Think headlines about data theft and leakage have nothing to do with you? Think again. Many of these incidents have a common theme: Privileged access. It's your job to make sure your organization doesn't fall victim to the same fate by at the very least examining your existing insider threat program, and perhaps doing a major revamp.
Edward Snowden's theft and release of National Security Agency data, Army Private First Class Bradley Manning's disclosure of sensitive military documents to information distributor WikiLeaks and the shooting at the Washington Navy Yard by a credentialed IT subcontractor have given IT executives across industries pause to reconsider their security policies and procedures.
"A crescendo of discussions is happening in boardrooms everywhere about the impact an insider could have on corporate assets," says Tom Mahlik, deputy chief security officer and director of Global Security Services at The MITRE Corporation, a government contractor that operates federally funded research and development centers.
The Washington Navy Yard incident cost 12 people their lives; the full impact of the WikiLeaks and Snowden data releases cannot yet be quantified.
"These incidents have added another dimension to the threat paradigm -- privileged access," Mahlik says.
Mahlik suggests that existing insider threat programs must increasingly be focused on users with elevated or privileged access to critical information. To that point, he is leading an overhaul of MITRE's own program. His goal is to understand the threats insiders pose and to deter those threats via a program that synchronizes people, policies, processes and technology. "We are in the nascent stage of this effort," he says.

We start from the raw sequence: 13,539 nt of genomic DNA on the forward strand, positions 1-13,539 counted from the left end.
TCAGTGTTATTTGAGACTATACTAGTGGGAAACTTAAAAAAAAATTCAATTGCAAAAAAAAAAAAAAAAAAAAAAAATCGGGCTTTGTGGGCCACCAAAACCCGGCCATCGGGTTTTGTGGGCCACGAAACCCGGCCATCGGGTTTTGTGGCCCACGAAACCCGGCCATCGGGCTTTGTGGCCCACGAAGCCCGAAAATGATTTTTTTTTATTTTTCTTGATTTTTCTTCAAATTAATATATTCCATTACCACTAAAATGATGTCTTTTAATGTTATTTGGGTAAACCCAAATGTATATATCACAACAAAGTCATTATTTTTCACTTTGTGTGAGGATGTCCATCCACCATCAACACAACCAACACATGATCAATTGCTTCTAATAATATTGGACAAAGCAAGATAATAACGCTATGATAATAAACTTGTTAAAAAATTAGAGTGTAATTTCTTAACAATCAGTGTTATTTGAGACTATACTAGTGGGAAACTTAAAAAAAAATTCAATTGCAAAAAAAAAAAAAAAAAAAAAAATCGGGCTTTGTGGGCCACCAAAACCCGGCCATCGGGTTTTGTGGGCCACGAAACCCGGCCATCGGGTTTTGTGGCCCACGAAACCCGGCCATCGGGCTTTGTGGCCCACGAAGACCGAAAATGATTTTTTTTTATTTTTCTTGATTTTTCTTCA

Realizing the new threat
For a new or rehabbed insider threat program to be successful, the CIO, CISO or CSO first has to gain boardroom buy-in and illuminate the value such a program would have to a company in detecting and preventing harm to people, property and company reputation. A thorough assessment of the known or existing vulnerabilities and threats, weighed against the overall company risk appetite, is essential.
For example, if a company manufactures a unique product, then intellectual property would be a key focus area for the insider threat program. But if a company provides medical services, then protecting patient records would be the emphasis.
Don't try to create an insider threat program during an attack or suspected attack. "That is the worst time to build any program with efficacy," Mahlik says. "You can't build relationships in a time of crisis."
Instead, companies should tackle planning, design and baselining as a necessary and continuous business process. "Institutionalizing a playbook and conducting [drills] before the crisis is the ideal," Mahlik explains.
In most cases, the first place to look for gaps in security is the flow of data in and out of the company. "People can move lots of data around very quickly today," says Dan Velez, senior program manager for Raytheon Cyber Products' SureView insider threat detection and prevention product line. "While that's good for business, it's bad for risk," he notes.
Traditionally, organizations have been good about protecting the perimeter but not what's inside it. "It's time to pull the covers back and examine more closely what's happening on our networks," he says.
Focus on data flow, Velez advises, because newer technologies such as cloud computing and mobile computing are being introduced to the organization on a daily basis, potentially altering the pool of privileged users. In addition, some companies continue to outsource pieces of the business, giving access rights to humans and machines beyond the company's immediate control.
Defining the threat
"When we talk about the 'insider threat,' we are talking about someone or something with authorized access [who] could use that access to do harm," Velez says. Mahlik agrees, adding insiders could be employees, business leaders or supervisors, contractors, subcontractors or supply chain partners.